DETROIT — In a tweet that has gone viral, a 22-year-old Amazon driver said he quit Monday, walking off the job and abandoning his delivery truck at a gas station in a Detroit neighborhood.
So much for the Amazon smile.
"I didn't think it would get over 10 million interactions," Derick Lancaster told the Detroit Free Press, part of the USA TODAY Network. "I thought it was going to get more like 50 'likes' and 20 retweets — and call it a day."
Lancaster tweeted that he "quit amazon," adding that he left the van at the gas station and "it's full of gas wit the keys in the IGNITION."
The tweet struck a chord with many people.
In fact, he said, he's gotten Twitter messages from folks telling him he inspired them to quit, too. But, he added, that wasn't what he expected, nor was it the reason he took to Twitter.
"This does not reflect the high standards we have for delivery partners," Amazon said in an email to the Free Press. "We are taking this matter seriously, and have investigated the matter and are taking appropriate action."
Among the grievances that led Lancaster to quit: He said he was late getting to his sister's recent graduation party because he was working, and he felt constant pressure to deliver more packages — and to do it faster.
Lancaster said after he left the van, he called a Lyft and went home, until he came to his senses hours later and returned to the gas station and waited for someone from Amazon to pick up the van.
He also got back on Twitter and posted a live video about why his job and mental health wasn't worth $15.50 an hour.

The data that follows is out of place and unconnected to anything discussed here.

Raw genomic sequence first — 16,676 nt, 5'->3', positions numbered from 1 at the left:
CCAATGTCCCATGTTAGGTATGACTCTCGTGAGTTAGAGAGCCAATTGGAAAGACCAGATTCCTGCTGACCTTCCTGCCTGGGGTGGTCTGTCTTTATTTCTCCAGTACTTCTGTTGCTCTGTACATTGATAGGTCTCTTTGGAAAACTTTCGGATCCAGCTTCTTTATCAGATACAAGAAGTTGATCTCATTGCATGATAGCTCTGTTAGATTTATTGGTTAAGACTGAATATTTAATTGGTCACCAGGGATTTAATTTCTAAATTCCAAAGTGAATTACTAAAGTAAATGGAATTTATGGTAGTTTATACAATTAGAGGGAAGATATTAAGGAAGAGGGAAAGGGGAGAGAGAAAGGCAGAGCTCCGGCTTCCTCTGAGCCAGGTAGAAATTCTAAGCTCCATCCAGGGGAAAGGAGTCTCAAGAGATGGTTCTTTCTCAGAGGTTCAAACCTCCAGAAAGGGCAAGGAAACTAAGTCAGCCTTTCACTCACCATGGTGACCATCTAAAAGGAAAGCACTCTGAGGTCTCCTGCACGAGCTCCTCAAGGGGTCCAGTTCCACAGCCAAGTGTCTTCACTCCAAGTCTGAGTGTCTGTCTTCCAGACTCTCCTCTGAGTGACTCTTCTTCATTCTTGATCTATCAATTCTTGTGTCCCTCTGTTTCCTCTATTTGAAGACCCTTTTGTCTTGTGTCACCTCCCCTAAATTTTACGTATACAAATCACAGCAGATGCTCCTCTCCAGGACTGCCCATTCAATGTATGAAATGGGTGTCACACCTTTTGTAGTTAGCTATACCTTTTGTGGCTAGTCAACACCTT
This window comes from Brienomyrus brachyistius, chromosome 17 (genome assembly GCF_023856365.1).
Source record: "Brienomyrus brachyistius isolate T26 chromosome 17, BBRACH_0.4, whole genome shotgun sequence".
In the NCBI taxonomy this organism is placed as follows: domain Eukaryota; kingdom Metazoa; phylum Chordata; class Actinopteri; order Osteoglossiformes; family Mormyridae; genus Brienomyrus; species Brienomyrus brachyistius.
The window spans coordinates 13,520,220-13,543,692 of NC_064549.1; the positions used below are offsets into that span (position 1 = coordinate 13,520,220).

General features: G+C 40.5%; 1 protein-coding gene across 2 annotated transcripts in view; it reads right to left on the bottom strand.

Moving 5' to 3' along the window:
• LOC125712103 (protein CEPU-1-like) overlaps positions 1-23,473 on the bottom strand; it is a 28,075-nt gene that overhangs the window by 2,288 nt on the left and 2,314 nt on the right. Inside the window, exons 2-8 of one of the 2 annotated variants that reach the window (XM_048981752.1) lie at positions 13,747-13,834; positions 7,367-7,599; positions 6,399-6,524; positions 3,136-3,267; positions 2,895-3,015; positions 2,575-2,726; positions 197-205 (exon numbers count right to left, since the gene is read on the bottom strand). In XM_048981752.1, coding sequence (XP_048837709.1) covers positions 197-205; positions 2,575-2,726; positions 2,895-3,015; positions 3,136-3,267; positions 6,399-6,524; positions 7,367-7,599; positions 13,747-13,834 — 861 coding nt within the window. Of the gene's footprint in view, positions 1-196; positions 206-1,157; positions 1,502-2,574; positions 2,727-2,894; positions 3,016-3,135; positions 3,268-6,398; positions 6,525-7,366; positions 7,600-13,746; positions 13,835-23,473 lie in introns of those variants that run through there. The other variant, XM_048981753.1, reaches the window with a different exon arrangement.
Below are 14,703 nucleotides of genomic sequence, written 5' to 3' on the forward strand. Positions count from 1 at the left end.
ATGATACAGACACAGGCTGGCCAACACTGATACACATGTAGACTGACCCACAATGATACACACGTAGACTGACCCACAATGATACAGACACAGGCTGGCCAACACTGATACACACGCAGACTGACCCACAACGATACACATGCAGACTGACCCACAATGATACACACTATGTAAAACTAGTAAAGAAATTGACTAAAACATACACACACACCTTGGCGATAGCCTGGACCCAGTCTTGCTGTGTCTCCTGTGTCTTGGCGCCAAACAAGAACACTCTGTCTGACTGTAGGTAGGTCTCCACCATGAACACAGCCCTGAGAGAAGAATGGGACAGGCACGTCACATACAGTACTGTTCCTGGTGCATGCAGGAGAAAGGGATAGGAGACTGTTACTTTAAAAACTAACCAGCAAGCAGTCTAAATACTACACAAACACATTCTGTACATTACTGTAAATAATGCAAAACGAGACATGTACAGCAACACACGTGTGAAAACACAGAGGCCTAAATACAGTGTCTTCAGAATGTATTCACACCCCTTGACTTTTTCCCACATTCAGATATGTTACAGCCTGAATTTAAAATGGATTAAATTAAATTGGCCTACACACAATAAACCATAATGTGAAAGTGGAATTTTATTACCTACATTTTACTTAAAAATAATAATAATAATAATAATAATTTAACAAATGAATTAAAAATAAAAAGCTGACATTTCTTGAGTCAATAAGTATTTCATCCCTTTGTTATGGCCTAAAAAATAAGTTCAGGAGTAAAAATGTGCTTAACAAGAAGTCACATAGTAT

Since the pandemic began, Amazon workers nationwide have called out sick in protest and held rallies to raise awareness about what they say are unsafe and harsh working conditions.
Related video: Amazon workers fear for safety amid virus spread
And as pandemic fears — and package volumes — increased, delivery companies have struggled to keep pace.
In April, employees of a metro Detroit Amazon fulfillment center, where three people have tested positive for COVID-19, walked off the job. They said they wanted the Romulus warehouse to be shut down for a thorough cleaning.
This weekend, protesters marched outside a home of Amazon founder Jeff Bezos.
At 8:39 p.m., Lancaster posted a 13-minute, profane video, explaining why he walked off the job. He said he was waking up at 9 and 9:15 a.m. and working until 9 or 10, after delivering 200 packages.
And then he'd, go to sleep, wake up and do it again.
Lancaster's video is a stark contrast to the feel-good worker-vignettes that the company has been airing as TV commercials.
Lancaster said later in a separate video he sent to the Free Press on Wednesday afternoon that he regrets posting his dramatic departure on social media because it probably will hurt his future job prospects, but not quitting.
Follow Frank Witsil on Twitter: @fwitsil.
This article originally appeared on Detroit Free Press: Amazon driver in Detroit quits job in viral Twitter post